I'm part of a first year PhD students most of whom either came straight from undergrad or master's (one student). Me and the other student are the oldest by age; a bit of an age gap between us and the younger members. I'm starting to notice the younger 'colleagues,' are exhibiting the type of undergrad-ish behaviour e.g. asking everyone or individually "did u read/or do the homework?" everytime, asking what they think of the assignment even before they have attempted the assignment yet, trying to get answers by texting/messaging people individually rather than asking for help and understanding the material.

The other older student started to notice this and raised concerns that their behaviour is "sophimoric and distruptive of people's time." Can tell that the other student was feeling annoyed and expressed needing a group discussion about their behaviours. How do people deal with this situation? I think the group discussion might be helpful to set boundaries and expectations but also don't want the discussion to evolve as just lecturing/chastising people. I think my colleague who suggested the discussion want this to be a constructive dialogue among everyone but some might not percieve it this way. What would be a good solution so that people can learn and be more mature from the group discussion?

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    Many many years ago, my father was in a business school that used the case study method. The proposed study groups based on where the students lived, and he was in a group from married student housing, so typically older. The study group discussed the cases, and did quite well, so that others wanted to attend the study sessions. When one did, the study group would turn to them and ask ‘well, what are your thoughts’ and then wait for a reply. Getting none, they would ask the visitor to leave. Time to stop their silly behavior now.
    – Jon Custer
    Commented Oct 10, 2023 at 21:26
  • When US students enter Study Abroads in countries where most student do compulsory military service before college, the difference in maturity can become a real issue. Commented Oct 16, 2023 at 23:52

2 Answers 2


I think you should raise your concerns with whoever is managing your PhD programme. I wouldn't name names, but the Profs might not be aware that this cohort needs some help with how to learn effectively at the PhD level.

The last couple of years have been difficult and very disrupted for undergraduate students, it seems to be that more people start grad school without all of the study skills that we would have expected a few years earlier. They would have started undergrad studies remotely while universities were in chaos and may have only had face-to-face learning or guidance for the last 12 months or so. (may explain 'sophomoric' behaviour)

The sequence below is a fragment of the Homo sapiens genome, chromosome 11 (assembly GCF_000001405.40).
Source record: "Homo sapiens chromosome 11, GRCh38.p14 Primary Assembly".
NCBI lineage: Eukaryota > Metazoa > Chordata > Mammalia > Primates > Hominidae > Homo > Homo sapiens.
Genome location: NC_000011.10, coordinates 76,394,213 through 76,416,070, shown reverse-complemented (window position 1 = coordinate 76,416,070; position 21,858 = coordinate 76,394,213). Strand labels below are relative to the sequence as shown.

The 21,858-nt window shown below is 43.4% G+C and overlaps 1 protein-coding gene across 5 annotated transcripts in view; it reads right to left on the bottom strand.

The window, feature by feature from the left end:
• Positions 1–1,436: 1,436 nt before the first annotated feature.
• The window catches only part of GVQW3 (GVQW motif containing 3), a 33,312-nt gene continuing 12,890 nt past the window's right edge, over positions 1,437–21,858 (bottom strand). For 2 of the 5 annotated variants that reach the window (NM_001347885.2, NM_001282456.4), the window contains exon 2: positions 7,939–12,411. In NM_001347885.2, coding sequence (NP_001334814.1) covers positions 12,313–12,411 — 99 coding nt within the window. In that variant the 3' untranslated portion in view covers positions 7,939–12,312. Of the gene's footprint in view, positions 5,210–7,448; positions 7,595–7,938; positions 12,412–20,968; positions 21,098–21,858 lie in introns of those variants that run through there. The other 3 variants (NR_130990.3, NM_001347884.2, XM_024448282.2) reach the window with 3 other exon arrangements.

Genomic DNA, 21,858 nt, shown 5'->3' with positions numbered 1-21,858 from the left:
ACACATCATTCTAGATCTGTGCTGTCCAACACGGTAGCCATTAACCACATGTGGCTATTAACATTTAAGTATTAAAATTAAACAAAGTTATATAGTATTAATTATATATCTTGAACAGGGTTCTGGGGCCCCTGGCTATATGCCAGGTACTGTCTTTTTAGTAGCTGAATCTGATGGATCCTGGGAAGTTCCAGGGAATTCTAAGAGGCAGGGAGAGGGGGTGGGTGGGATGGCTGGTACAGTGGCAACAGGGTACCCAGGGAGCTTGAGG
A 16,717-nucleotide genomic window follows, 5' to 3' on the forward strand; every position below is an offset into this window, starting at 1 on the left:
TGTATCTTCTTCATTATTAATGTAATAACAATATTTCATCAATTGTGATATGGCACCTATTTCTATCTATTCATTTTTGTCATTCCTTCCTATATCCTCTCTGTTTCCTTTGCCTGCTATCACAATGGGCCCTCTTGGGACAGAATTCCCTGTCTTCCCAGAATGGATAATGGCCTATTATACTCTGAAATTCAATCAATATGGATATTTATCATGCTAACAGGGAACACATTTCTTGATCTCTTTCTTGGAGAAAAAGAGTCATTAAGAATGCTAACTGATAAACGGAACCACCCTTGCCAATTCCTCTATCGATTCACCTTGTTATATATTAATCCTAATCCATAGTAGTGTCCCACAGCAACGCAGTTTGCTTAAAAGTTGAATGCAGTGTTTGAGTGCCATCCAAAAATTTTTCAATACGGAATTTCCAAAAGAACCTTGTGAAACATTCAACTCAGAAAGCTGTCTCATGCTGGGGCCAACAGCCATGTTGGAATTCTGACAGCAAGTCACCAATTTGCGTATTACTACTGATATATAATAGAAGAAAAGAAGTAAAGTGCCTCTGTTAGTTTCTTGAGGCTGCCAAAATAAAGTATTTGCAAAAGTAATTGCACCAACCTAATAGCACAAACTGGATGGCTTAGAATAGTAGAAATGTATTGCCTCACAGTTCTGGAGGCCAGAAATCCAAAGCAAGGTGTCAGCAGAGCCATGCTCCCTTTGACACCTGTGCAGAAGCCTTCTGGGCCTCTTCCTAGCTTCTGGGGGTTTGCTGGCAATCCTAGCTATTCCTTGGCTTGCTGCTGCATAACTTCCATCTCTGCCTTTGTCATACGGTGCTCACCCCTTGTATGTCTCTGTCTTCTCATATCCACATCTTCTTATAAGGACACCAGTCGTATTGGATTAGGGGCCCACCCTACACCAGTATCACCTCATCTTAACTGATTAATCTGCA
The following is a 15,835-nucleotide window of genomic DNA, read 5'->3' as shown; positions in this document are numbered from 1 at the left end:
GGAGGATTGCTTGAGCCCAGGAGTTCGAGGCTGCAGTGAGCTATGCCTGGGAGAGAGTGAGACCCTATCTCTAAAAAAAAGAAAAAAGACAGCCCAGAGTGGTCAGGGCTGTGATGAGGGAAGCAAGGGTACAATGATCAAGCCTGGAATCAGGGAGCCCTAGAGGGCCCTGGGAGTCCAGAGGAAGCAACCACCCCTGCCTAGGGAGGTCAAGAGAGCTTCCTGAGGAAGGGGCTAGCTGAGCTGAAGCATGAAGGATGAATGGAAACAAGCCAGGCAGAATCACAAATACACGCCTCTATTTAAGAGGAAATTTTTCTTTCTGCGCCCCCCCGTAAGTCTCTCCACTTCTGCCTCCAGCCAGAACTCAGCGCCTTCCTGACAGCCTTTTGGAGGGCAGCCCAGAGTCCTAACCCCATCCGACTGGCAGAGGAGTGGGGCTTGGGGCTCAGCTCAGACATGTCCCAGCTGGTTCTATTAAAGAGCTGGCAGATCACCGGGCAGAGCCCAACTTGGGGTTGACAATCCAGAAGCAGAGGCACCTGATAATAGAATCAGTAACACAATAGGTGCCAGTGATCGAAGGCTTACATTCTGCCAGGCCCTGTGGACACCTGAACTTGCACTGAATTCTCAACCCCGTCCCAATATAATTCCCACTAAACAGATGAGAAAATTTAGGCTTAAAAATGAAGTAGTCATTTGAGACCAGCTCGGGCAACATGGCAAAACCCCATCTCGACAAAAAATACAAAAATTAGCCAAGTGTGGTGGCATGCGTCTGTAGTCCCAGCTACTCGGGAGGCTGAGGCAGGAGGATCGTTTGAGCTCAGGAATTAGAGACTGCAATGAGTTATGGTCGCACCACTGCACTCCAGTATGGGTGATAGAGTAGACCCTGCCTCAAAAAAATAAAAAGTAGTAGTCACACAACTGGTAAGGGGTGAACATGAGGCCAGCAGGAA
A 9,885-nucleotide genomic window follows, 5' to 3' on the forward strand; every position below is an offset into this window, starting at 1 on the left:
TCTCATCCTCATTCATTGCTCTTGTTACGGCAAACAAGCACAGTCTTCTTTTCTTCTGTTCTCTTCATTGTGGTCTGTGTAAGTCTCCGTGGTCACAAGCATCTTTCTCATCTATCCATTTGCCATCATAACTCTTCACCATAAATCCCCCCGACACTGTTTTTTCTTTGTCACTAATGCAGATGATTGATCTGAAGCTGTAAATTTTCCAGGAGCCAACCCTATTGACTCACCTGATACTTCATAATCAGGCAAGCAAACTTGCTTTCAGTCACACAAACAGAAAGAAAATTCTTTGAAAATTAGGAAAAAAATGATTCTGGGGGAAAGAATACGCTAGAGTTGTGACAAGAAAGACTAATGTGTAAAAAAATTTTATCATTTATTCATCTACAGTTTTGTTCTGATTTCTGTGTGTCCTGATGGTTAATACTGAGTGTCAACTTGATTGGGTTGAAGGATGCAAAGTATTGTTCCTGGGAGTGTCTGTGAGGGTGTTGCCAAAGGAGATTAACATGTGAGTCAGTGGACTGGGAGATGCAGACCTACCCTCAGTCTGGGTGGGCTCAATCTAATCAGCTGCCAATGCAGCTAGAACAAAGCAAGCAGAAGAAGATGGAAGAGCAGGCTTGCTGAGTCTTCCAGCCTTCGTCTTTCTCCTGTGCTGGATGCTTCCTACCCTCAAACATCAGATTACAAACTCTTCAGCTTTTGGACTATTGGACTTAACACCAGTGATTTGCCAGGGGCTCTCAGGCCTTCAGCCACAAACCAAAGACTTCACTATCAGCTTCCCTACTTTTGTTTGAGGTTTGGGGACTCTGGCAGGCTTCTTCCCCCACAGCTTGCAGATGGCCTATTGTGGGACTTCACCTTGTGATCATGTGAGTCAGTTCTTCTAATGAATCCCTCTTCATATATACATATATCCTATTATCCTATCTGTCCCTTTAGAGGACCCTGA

They will probably appreciate some guidance. You as a more experienced learner can offer some gentle informal guidance, but I don't think its your role to be telling the cohort as a whole how to learn. On the other hand you may have insight that the Profs don't have so working with them on it may be the most productive step.


I see two aspects to this question:

  • a) your younger colleagues have an approach to grad school that you consider unwise
  • b) their behaviour is disruptive to you

While I understand the impulse to address a), any unsolicited advice from you in this regard will come off as patronising. I would not recommend a discussion where you explain to your labmates how they should spend their time.

However, point b) is interfering with your studies. What you describe in the post seems to be related to them interrupting you, and/or attempting to get homework solutions. I'd recommend starting to approach this as an interpersonal problem: figure out what boundaries you want to set, communicate them, and then enforce them. E.g. if they are disrupting you with a barrage of texts the day before the homework is due, tell them you don't respond to short-notice homework help requests and, if that doesn't work, mute them. (Look up "grey rock-ing"- essentially, once you've explained which requests you consider inappropriate, stop responding to those requests).

If this direct approach does not work, it's time to escalate to your PI and/or whoever runs your doctoral program. Explain that the behaviors of your cohort are disrupting your studies, and let them mediate whatever discussions ensue.

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